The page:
Dr. Marx expressed some skepticism about the Finnish study, which involved patients with only meniscal tears, not perceptible arthritis. He wondered if the tears were small or if the pain was caused by the kneecap, adding, “I cannot believe that this would be the same population of patients I would operate on.”
Dr. Teppo Jarvinen, an author of the Finnish study, said whether meniscal tears caused the participants’ pain was unknown, but arthritis was an unlikely cause, since they seemingly had none. About 10 percent of meniscal tear patients have no arthritis, he said.
The study involved five hospitals and 146 patients, ages 35 to 65, with wear-induced tears and knee pain. About half had mechanical problems like locking or clicking knees.
Most patients received spinal anesthesia, remaining awake (one hospital used general anesthesia). Surgeons used arthroscopes to assess the knee. If it matched study criteria, nurses opened envelopes containing random assignments to actual or sham surgery. In real surgery, shaver tools trimmed torn meniscus; for fake surgery, bladeless shavers were rubbed against the outside of the kneecap to simulate that sensation. Nobody evaluating the patients later knew which procedure had been received.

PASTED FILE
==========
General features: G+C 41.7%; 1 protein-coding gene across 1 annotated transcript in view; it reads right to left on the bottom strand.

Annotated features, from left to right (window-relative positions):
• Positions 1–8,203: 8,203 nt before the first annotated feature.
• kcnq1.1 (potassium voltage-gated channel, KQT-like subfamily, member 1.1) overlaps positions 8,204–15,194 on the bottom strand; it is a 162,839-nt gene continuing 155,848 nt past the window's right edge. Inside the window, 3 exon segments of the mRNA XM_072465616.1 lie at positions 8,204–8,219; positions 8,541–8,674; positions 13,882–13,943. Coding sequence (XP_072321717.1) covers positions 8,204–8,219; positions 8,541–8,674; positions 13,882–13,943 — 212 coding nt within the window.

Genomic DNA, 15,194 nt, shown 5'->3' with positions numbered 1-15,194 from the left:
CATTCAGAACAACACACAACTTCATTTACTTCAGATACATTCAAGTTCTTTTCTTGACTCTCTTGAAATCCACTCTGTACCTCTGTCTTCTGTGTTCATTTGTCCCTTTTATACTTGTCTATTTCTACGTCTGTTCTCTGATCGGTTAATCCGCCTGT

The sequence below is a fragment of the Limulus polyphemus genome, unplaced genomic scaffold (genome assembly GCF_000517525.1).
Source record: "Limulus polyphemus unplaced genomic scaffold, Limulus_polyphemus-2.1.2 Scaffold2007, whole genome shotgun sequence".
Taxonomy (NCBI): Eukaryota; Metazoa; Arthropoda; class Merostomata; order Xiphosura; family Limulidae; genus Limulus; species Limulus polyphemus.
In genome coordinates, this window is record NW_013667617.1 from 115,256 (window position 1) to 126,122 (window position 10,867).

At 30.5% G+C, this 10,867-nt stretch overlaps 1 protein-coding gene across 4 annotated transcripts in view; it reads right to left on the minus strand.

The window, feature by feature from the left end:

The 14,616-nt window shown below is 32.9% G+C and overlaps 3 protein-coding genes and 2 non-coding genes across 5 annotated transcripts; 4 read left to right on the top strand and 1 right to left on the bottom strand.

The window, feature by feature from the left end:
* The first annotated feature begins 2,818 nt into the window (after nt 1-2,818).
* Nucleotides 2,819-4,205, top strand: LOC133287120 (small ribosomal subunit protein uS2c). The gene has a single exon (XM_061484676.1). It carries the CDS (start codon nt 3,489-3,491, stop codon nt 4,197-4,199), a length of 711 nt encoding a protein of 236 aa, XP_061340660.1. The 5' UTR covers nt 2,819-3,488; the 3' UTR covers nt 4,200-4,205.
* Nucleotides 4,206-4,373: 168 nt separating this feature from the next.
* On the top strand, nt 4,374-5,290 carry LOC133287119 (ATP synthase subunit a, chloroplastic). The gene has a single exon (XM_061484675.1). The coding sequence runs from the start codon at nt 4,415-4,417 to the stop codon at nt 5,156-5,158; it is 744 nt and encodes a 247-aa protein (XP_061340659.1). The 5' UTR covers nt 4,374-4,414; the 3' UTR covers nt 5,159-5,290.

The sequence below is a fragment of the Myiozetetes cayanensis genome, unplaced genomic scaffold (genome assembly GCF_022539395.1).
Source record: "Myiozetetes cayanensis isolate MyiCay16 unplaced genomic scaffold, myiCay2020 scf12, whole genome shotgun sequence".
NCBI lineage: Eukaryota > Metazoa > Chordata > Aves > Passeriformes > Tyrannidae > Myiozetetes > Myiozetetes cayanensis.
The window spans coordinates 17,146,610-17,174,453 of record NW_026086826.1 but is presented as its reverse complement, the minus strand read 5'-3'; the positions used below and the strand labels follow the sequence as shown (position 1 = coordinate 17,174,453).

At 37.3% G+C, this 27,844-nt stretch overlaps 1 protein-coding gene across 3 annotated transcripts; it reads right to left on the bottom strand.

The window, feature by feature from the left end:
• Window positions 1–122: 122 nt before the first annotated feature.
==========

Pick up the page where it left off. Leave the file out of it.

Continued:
After a year, each group reported similar improvement, even those with clicking or locking knees. Two in the surgery group needed further surgery; five in the sham group requested surgery. Dr. Jarvinen acknowledged the possibility that fake surgery had some placebo effect but said results were too strong for that to explain everything.
Dr. Frederick Azar, first vice president of the orthopedic surgeons academy, said the study focused on a minority of patients, those he already did not operate on; he operates mostly on patients with mild to moderate arthritis whose meniscal tears appear to be causing pain.
“Arthroscopy is a very useful tool,” he said. Still, he said, “I’m sure there are some physicians who may look at this and say it may change the way they approach their patients, in terms of surgery or not surgery.”